By Caroline Wells
Would you eat something from a plant knowing it has been genetically altered? At what point should we allow for the genetic modification of food-producing plants? This question becomes prevalent when considering methods scientists are using to revive populations of organisms facing disease, such as the American chestnut tree.
American chestnut trees are large trees, extremely important not only to the ecosystem but to humans as well. The tree’s size and rot-resistant properties led to the widespread use of sturdy American chestnut wood for many structures, and its nuts were a common food source as well. American chestnut trees once covered the entire east coast of the United States; until a foreign fungal infection known as “chestnut blight" took over, wiping out entire populations of the plant and rendering it extremely close to extinction. However, scientists today are working to reverse this using two methods: traditional cross-breeding and transgenics.
What is the cross-breeding method?
Scientists working to achieve blight-resistant American chestnut trees can cross-breed the specific species with a naturally resistant chestnut tree species, a commonly used example being the Chinese chestnut tree. The new generation of the American-Chinese chestnut tree cross is then bred again with American chestnut trees in order to regain its original traits. When this is done, only 1/16 of the tree is still genetically the Chinese species, but it has been shown to make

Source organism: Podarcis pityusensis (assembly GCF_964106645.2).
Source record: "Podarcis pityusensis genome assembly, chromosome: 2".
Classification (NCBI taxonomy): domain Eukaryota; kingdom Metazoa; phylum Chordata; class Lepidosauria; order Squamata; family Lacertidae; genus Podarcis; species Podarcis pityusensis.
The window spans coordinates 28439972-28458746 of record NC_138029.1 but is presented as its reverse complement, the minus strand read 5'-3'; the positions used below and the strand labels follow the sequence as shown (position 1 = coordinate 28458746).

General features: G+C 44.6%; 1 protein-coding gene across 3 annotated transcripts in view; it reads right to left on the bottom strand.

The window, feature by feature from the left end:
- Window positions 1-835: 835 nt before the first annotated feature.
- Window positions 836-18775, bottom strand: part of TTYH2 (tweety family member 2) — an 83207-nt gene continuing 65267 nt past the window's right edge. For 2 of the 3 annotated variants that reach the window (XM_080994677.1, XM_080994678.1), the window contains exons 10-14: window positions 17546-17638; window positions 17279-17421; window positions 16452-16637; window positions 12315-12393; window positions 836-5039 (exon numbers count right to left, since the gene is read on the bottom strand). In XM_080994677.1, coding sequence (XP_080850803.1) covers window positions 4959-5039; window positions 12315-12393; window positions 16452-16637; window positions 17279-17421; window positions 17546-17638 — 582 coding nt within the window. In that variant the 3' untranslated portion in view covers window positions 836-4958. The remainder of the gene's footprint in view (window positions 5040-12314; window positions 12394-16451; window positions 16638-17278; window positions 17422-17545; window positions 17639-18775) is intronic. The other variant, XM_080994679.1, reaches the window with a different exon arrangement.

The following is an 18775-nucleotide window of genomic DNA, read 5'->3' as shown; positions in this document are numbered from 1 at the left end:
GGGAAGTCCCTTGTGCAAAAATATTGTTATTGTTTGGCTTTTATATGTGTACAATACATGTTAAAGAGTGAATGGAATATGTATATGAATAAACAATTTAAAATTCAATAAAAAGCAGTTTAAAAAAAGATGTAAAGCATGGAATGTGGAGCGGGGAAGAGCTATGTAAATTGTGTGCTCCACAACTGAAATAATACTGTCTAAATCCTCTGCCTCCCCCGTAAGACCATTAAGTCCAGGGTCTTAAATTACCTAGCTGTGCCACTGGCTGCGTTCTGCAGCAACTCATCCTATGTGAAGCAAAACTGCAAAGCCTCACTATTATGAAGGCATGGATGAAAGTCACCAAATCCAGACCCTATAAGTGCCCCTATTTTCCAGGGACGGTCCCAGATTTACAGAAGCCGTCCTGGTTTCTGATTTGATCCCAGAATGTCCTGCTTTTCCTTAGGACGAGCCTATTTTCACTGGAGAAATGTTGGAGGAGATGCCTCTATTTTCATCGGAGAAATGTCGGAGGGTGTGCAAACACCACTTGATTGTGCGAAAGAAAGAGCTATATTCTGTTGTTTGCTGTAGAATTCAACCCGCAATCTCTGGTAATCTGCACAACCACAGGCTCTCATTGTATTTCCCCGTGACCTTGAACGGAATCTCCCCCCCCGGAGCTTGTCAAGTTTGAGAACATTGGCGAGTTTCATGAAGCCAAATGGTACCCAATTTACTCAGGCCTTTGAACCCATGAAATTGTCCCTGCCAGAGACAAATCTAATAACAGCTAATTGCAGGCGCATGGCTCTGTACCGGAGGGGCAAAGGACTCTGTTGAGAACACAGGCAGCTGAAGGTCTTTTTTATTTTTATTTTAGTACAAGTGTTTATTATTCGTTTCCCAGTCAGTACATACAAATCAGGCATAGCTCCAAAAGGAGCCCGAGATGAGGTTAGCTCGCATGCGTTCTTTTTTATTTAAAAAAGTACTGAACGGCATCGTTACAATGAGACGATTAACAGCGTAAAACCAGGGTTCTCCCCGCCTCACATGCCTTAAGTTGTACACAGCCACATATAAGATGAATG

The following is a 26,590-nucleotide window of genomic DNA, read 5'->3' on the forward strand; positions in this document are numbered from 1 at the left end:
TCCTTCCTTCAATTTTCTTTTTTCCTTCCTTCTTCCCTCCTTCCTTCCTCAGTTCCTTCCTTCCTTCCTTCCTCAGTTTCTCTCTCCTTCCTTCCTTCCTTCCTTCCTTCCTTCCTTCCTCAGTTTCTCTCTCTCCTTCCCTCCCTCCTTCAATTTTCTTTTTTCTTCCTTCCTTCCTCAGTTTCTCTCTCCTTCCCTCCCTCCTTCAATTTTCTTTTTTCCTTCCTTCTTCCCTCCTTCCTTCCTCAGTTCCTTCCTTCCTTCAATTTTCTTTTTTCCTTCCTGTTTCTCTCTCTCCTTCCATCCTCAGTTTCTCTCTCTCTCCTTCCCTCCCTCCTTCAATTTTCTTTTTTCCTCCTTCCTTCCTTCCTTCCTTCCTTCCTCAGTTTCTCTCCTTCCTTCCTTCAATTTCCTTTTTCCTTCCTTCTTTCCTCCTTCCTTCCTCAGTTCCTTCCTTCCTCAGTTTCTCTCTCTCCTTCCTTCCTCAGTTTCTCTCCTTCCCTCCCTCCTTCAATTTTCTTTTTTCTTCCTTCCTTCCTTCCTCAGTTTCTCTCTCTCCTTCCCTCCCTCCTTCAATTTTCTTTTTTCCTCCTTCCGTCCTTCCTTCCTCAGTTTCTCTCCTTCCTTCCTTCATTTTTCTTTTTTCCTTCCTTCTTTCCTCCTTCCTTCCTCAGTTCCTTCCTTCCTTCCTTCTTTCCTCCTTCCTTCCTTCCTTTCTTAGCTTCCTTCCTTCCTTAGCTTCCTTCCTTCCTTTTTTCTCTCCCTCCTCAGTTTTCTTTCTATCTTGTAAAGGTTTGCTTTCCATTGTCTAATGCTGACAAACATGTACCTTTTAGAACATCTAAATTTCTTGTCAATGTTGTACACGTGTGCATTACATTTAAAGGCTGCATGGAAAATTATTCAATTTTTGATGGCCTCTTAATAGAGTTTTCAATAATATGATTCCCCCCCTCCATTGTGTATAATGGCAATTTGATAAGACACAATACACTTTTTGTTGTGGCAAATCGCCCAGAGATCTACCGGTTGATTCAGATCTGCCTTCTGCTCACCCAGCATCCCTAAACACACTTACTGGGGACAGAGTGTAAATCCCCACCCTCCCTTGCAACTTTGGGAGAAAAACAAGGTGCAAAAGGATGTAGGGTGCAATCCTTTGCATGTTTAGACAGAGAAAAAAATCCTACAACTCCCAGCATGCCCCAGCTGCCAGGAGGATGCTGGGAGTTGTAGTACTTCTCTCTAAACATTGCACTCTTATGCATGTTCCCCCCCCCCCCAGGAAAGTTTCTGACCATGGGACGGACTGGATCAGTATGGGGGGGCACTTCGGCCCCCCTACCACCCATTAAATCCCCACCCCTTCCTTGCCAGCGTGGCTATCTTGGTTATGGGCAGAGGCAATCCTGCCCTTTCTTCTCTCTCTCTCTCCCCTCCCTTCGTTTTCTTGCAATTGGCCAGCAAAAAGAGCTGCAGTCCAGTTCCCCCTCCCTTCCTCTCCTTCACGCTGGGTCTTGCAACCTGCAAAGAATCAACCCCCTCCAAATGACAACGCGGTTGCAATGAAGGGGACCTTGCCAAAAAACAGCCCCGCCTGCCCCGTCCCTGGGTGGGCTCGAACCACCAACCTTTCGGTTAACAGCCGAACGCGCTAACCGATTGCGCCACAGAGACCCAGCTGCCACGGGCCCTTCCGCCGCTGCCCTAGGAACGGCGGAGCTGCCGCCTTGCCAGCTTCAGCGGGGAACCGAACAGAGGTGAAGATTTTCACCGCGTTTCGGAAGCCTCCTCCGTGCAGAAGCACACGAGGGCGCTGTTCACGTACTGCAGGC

it more resistant to the disease.
What is the transgenic method?
Transgenic is a term used to describe an organism that is genetically altered with DNA from a different species. In the case of the American chestnut tree, scientists have been experimenting with wheat genes and inserting them into the tree’s DNA. Specifically, genes coding for the enzyme oxalate oxidase are inserted, this provides the tree with the ability to break down the deadly oxalic acid released by the the chestnut blight With this modification, the trees would have a line of defense against the pathogen t increasing survival and resistance to infection . Results have shown this method to be more effective than cross-breeding in building resistance to the blight: the newly produced trees are likely more immune than purely bred Chinese chestnut trees. This method has been proven to aid organisms other than the American chestnut to combat widespread disease as well, such as potato crops. So, is transgenics the future
for tree preservation?
Unfortunately, it’s much more complicated to enact transgenics than the traditional cross-breeding method. There is still a relatively high level of caution and stigma surrounding the use of genetic altering, especially when considering fruit producing plants such as the chestnuts. The transgenic American Chestnut tree, otherwise known as the Darling 58, must receive approval through the USDA, EPA, and FDA before it can be released and used to plant more blight
resistant trees. This is an extremely long and frustrating process, but scientists hope to complete it by 2023. Is the preservation of American chestnut trees worth scientists preserving through such a long and rigorous process?
The Great American Chestnut Tree Revival. Modern Farmer. (2022, January 12). Retrieved March 13, 2022, from https://modernfarmer.com/2021/12/the-great-american-chestnut-tree-revival/
To save iconic American Chestnut, researchers plan introduction of genetically engineered tree into the wild. Science. (n.d.). Retrieved March 13, 2022, from https://www.science.org/content/article/save-iconic-american-chestnut-researchers-plan-introduction-genetically-engineered-tree